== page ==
Climbing unto the roof, a vast panoramic view spread out in front of my eyes.
A long, pasted together yellow strip of nondescript paper cardboard was sold to help identify all the lovely places one could see and yearned to touch, longed to walk in the lanes and discover long forgotten history.

My guiding experience and encounter with Jerusalem changed drastically with the Six Day War in 1967, as result of which the dividing line between East and West became invisible on the surface.
On the way to Mount Scopus one could drive back and forth and cross again and again what had been for so long the borderline. I could walk along streets in East and West, that had been closed and walled up for the last 20 years.
Within two weeks of the end of the fighting a small group of Tourist Guides, I among them, was shown all the places that I had been pointing out from the distance. We were very fortunate to be guided by Prof. Seew Vilnai, the author of the then prevailing and excellent Guidebook. He had been a commander in the Old City during the War of Independence in 1947-49 and knew the place inside out.
Tens of thousands, if not millions, of tourist streamed into Israel and I was guiding group after group through the narrow lanes sharing with them the excitement of being able to visit the many Holy Sites without having to cross borders.

1968 my daughter got married to the son of one of the founding members of Kibbutz Ramat Rachel, on the southern border of Jerusalem. Six grandchildren are the result of it, one of whom fell in 2002 while fighting in Je'nin. He is buried in Ramat Rachel where he was born.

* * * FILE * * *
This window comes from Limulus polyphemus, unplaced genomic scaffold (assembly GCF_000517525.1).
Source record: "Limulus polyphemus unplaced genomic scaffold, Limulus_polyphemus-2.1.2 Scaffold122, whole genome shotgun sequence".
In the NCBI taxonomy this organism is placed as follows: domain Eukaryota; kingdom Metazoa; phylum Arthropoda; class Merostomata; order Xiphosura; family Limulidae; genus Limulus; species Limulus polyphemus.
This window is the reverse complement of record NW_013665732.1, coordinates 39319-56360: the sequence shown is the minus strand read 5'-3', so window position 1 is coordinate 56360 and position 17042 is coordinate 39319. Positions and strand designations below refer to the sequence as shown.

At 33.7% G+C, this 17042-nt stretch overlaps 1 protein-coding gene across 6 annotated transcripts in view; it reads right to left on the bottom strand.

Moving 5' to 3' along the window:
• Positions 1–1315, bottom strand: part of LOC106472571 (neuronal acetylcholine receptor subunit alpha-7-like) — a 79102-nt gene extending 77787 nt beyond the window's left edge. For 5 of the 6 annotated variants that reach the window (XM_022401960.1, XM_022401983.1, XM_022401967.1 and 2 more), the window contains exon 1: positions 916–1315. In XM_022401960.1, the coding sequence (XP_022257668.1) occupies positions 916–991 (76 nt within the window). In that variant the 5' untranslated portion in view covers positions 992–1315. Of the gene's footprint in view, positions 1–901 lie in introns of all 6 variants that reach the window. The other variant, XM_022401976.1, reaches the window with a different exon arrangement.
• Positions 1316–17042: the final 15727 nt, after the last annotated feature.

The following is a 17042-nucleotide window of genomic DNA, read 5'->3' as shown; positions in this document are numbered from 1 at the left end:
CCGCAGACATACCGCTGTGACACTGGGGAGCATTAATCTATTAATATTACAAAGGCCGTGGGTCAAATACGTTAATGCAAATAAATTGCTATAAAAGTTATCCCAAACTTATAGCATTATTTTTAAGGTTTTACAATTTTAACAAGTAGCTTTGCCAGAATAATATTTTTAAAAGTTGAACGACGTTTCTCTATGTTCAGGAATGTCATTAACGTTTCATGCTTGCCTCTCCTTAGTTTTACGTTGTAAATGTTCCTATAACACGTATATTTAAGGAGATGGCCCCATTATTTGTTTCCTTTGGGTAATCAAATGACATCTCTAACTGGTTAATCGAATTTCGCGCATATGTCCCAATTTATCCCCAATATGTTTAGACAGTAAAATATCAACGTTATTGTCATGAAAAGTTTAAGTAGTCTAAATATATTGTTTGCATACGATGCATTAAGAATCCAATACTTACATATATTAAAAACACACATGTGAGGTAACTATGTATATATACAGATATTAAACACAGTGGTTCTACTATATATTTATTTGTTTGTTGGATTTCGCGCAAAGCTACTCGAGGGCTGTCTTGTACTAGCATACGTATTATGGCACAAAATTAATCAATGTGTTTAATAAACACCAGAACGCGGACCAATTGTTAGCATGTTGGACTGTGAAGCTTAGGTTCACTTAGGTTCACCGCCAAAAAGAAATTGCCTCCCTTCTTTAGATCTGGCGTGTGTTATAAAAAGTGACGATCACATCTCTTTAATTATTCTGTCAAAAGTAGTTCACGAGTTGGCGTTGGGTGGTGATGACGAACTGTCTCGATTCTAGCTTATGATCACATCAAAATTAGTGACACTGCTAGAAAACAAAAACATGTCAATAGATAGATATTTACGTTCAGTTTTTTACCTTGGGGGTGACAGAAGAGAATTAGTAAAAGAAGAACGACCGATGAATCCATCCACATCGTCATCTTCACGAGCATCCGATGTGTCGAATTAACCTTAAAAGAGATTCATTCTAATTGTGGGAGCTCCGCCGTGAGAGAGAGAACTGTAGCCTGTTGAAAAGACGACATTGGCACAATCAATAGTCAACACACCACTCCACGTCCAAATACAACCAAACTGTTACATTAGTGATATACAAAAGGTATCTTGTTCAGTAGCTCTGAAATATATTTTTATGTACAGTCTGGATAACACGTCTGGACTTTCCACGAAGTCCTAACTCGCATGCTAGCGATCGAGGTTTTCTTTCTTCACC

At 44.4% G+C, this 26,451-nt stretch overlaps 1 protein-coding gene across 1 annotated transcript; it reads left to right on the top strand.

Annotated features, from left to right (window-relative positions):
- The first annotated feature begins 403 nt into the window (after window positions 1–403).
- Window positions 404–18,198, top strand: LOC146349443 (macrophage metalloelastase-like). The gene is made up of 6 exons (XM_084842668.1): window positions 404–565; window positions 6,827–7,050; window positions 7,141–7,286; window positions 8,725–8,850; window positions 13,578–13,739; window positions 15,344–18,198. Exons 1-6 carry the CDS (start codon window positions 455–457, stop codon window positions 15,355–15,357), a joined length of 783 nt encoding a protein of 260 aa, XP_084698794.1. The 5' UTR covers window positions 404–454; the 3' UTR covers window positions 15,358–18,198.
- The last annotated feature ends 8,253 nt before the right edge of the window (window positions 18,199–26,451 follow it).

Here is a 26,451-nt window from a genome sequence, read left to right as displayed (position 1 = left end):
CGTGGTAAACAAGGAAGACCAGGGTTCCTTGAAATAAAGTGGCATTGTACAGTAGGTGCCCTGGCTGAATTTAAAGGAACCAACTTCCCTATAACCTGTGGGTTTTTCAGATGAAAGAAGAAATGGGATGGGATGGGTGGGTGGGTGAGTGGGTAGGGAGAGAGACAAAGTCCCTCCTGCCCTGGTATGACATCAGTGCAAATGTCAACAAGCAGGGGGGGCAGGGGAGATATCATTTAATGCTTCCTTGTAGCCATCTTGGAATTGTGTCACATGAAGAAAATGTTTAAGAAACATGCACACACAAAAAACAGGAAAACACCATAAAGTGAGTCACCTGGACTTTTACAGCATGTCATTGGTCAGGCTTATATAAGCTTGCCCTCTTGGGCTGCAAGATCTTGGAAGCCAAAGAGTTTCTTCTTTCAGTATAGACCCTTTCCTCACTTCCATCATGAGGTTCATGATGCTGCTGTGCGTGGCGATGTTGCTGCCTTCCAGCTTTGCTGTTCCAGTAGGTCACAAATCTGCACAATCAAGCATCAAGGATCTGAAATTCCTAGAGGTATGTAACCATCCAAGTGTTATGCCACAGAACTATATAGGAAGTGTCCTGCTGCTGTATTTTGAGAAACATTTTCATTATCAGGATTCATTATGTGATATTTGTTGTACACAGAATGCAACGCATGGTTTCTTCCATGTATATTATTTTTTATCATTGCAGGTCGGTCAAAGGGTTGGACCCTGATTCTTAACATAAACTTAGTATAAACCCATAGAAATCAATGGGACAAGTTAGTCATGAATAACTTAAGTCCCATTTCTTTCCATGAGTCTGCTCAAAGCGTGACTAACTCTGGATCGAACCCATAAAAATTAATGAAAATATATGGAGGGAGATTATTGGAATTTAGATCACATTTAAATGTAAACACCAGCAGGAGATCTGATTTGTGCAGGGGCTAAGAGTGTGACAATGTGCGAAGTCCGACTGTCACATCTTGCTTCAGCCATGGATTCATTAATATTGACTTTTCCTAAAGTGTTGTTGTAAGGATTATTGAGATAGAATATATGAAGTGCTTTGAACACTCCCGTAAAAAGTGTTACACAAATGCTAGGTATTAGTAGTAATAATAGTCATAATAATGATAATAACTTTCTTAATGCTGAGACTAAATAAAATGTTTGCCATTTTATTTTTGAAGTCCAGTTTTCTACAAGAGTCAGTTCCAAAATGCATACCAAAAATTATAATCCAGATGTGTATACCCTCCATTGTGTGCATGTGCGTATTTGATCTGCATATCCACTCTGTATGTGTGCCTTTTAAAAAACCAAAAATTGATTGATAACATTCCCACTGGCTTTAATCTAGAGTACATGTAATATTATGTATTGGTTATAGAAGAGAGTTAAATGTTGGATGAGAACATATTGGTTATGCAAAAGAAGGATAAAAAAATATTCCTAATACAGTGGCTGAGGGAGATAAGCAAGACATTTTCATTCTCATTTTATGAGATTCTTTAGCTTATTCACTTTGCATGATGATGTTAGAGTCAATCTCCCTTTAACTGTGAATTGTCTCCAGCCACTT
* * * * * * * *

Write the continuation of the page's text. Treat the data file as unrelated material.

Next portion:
It was early on a Saturday morning that I stood in Ramat Rachel, watching the sunrise from afar over the mountains of Moav waiting for the Rabbi, being a very religious man, who walked right across Jerusalem to perform the circumcision of my second grandson. I suddenly realized that my grandson is born a free person, born of parents who were born as free people in this country.
Somewhere in one of my bottom drawers, there is something I wrote then and there. It was a very moving moment for me. It gave me the feeling, as if my generation had been put to sleep and on the sudden awakening realized the next generation had accomplished what we had not been able to achieve. Jerusalem was no longer devided.
My son got married in 1980 and settled in Jerusalem, soon there were three more grandsons. That was as good an excuse as any for me to make frequent visits aside from my guiding.

In the meanwhile much water has flown under the bridges.

For 40 years we lived in Haifa where my husband had found work.
1995 I was widowed after having nursed my husband through his illnessd , and looking after him in hospital, during treatment and at home.
Suddenly there I was, all alone. My son Danny encouraged me to move to Jerusalem, so that if necessary he could look after me.
All my grandchildren are grown up by now and soon number nine of my great-grandchildren will be born.

The thirteen years that I live in Jerusalem are a very unique and special period in my life. Having found a centraly located very convenient, high ceiling ground floor flat near to where my son lives, it was in need of a very extensive renovation. As the architect did not seem to understand my special needs, as an alone living old woman, I sacked him, designed what I wanted and supervised the workmen, which obviously was not seen in a positive light. How can a woman know, how things should be done. The end result is a pleasant sunny place, people walking in, saying “Whaww” how nice, inviting, and comfortable. My own paintings adorn the walls in my home.